Another story about the moon cake originates in the Yun Dynasty. The ruler then was a Mongol and he carried out a policy of nationality discrimination. The Han nationality, being the lowest in position, was very downtrodden. A Mongolian soldier was positioned in every family to keep watch on the Han. Because they'd committed all kinds of crimes, the soldiers aroused deep hatred in the people who wanted to kill the intruders. But the people were at a loss to know what to do. It was not easy to keep a planned revolt secret and the leakage of the plan would cause the loss of many people's lives. Then, Zhu Yun-Zhang, the commander of the insurrectionary army got a good idea from his military counsellor, Liu Bo-Wen. Word was sent out to put a piece of paper in every sesame seed cake. On the paper, they called on people to kill the soldiers on the night of the Mid-Autumn Festival after they'd eaten the cake.

They thought this was indeed a good idea. News spread quickly and secretly among the people. The soldiers were killed and the Mongolian rule was overthrown. Later on, people ate the sesame seed cakes on this day every year to celebrate the victory. Gradually, through the years, the sesame seed cakes have been replaced by the moon cakes of today.

Poems on Moon and Home:

The Mid-Autumn Moon
by Li Qiao

A full moon hangs high in the chilly sky,
All say it's the same everywhere, round and bright.
But how can one be sure thousands of li away
Wind and perhaps rain may not be marring the night?

The Yo-Mei Mountain Moon
by Li Bai

The autumn moon is half round above the Yo-mei Mountain;
The pale light falls in and flows with the water of the Ping-Chiang River.
Tonight I leave Ching-Chi of limpid stream for the three Canyons.
And glide down past Yu-Chow, thinking of you whom I can not see.

The Chongyang Festival or Double Ninth Festival

The Chongyang Festival falls on the ninth day of the ninth month of the Chinese lunar calendar, so it is also known as the Double Ninth Festival.

The festival is based on the theory of Yin and Yang, the two opposing principles in nature. Yin is the feminine and negative principle, while Yang is masculine and positive. The ancients believed that all natural phenomena could be explained by this theory including the number of things. Even numbers belong to Yin and odd numbers to Yang. The ninth day of the ninth lunar month is a day when the two Yang numbers meet, so it is called Chongyang. Chong means double in Chinese.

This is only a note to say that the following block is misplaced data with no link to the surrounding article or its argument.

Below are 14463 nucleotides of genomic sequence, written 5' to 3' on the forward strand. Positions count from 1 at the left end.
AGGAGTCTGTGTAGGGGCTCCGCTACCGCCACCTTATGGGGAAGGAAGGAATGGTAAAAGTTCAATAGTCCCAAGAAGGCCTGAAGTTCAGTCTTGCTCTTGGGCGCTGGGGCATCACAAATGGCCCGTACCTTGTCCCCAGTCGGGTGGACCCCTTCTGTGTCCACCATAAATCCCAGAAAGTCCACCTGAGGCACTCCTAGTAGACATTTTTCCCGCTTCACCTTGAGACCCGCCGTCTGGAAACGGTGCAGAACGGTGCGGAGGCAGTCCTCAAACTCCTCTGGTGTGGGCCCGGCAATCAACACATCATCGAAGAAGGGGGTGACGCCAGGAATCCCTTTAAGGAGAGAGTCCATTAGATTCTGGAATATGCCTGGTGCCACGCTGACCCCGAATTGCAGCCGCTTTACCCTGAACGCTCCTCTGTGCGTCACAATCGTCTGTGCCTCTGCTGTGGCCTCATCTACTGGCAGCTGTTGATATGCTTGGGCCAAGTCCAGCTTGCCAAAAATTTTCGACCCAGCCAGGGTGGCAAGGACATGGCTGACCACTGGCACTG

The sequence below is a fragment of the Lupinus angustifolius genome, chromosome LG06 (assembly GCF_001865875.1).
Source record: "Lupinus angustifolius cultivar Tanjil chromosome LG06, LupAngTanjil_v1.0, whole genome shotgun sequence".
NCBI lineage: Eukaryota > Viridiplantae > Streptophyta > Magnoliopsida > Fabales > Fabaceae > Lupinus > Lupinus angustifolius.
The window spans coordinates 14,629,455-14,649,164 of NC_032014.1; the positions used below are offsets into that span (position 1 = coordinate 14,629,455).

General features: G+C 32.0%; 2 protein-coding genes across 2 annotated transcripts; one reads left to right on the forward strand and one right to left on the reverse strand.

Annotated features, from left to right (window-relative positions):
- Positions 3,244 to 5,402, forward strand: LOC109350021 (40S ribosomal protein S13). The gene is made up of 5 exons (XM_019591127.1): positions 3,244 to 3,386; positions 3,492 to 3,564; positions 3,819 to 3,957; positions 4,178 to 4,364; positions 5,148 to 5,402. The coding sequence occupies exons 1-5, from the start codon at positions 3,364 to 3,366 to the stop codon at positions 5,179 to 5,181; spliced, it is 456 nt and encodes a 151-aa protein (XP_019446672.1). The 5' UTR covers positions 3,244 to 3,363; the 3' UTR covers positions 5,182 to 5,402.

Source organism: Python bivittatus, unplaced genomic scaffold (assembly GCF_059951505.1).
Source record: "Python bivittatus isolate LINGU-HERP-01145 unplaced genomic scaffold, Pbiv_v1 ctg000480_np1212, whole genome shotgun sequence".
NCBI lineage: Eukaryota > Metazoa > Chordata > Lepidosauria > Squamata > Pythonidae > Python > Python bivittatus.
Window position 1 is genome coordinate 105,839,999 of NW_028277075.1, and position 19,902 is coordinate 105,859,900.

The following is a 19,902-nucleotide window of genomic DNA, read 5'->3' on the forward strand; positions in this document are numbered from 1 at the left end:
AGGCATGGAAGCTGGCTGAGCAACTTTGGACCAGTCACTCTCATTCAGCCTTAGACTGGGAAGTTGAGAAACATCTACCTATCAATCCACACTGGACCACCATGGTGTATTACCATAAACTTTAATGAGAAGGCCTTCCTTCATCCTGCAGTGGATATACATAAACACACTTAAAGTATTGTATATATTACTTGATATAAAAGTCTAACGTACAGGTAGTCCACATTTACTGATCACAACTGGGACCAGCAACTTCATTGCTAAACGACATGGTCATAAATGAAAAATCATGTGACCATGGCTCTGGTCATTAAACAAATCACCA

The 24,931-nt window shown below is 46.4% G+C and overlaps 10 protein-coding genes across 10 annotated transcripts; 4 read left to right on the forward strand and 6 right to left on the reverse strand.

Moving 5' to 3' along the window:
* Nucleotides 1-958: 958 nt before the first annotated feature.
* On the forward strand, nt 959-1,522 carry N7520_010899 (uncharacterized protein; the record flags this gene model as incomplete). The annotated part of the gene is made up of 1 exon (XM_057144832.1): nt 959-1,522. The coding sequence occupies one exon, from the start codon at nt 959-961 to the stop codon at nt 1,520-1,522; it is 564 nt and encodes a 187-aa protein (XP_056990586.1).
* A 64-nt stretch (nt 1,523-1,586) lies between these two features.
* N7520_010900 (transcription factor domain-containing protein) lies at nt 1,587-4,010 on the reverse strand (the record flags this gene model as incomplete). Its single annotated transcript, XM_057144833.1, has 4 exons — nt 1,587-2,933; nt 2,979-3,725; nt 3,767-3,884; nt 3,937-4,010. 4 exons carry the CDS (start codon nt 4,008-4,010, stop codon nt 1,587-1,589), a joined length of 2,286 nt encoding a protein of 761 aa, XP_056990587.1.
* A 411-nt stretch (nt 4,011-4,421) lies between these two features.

Chongyang has been an important festival since ancient times. The festival is held in the golden season of autumn at harvest-time. The bright, clear weather and the joy of bringing in the harvest make for a festive and happy atmosphere. The Double Ninth Festival is usually perfect for outdoor activities. Many people go hiking and climbing in the country, some carrying a spray of dogwood, enjoying Mother Nature's final burst of colour before she puts on her dull winter cloak.

It is hard to say when the Chongyang customs were created but there are many stories which are closely related. The book Xu Qi Xie Ji, written by Wu Jun in the sixth century has one such story. In ancient times, there lived a man named Huan Jing. He was learning the magic arts from Fei Changfang, who had become an immortal after many years of practicing Taoism. One day, the two were climbing a mountain. Fei Changfang suddenly stopped and looked very upset. He told Huan Jing, 'On the ninth day of the ninth month, disaster will come to your hometown. You must go home immediately. Remember to make a red bag for each one of your family members and put a spray of dogwood in every one. Then you must all tie your bags to your arms, leave home quickly and climb to the top of a mountain. Most importantly, you must all drink some chrysanthemum wine. Only by doing so can your family avoid this disaster.'

On hearing this, Huan Jing rushed home and asked his family to do exactly as his teacher said. The whole family climbed a nearby mountain and did not return until the evening. When they got back home, they found all their animals dead, including the chickens, sheep, dogs and even the powerful ox. Later Huan Jing told his teacher, Fei Changfang, about what had happened. Fei said the poultry and livestock died in place of Huan Jing's family, who escaped disaster by following his instructions.

And so it happened that climbing a mountain, carrying a spray of dogwood and drinking chrysanthemum wine became the traditional activities of the Chongyang Festival.

The dogwood is a plant with a strong fragrance, and is often used as a Chinese herbal medicine. People in ancient times believed it could drive away evil spirits and prevent one from getting a chill in late autumn. So its history as a medicine goes back many centuries. But the custom of carrying a spray of dogwood during the Double Ninth Festival is slowly dying out and many people, especially young people in the cities, do not even know what a dogwood spray looks like.

Even though the tradition of carrying a few sprigs of dogwood is dying out, that of climbing mountains is reaching new heights.

Early in the Western Han Dynasty, about 2,000 years ago, people used to climb a high platform outside the capital city of Chang'an on the occasion of the Chongyang Festival. For many, it was the last outing of the year before the onset of winter. The custom has now evolved to its present form, when people go climbing to get some exercise as well as enjoy the autumn scenery.

But what about those people who live in flat regions far from any mountain? The problem is solved by going for a picnic and eating cakes. The Chinese word for cake is Gao, a homonym of the Chinese word for high. Mountains are high, so eating cake can, by a stretch of the imagination, take the place of going for a climb.

Since nine is the highest odd digit, people take two of them together to signify longevity. Therefore, the ninth day of the ninth month has become a special day for people to pay their respects to the elderly and a day for the elderly to enjoy themselves. It has also been declared China's day for the elderly.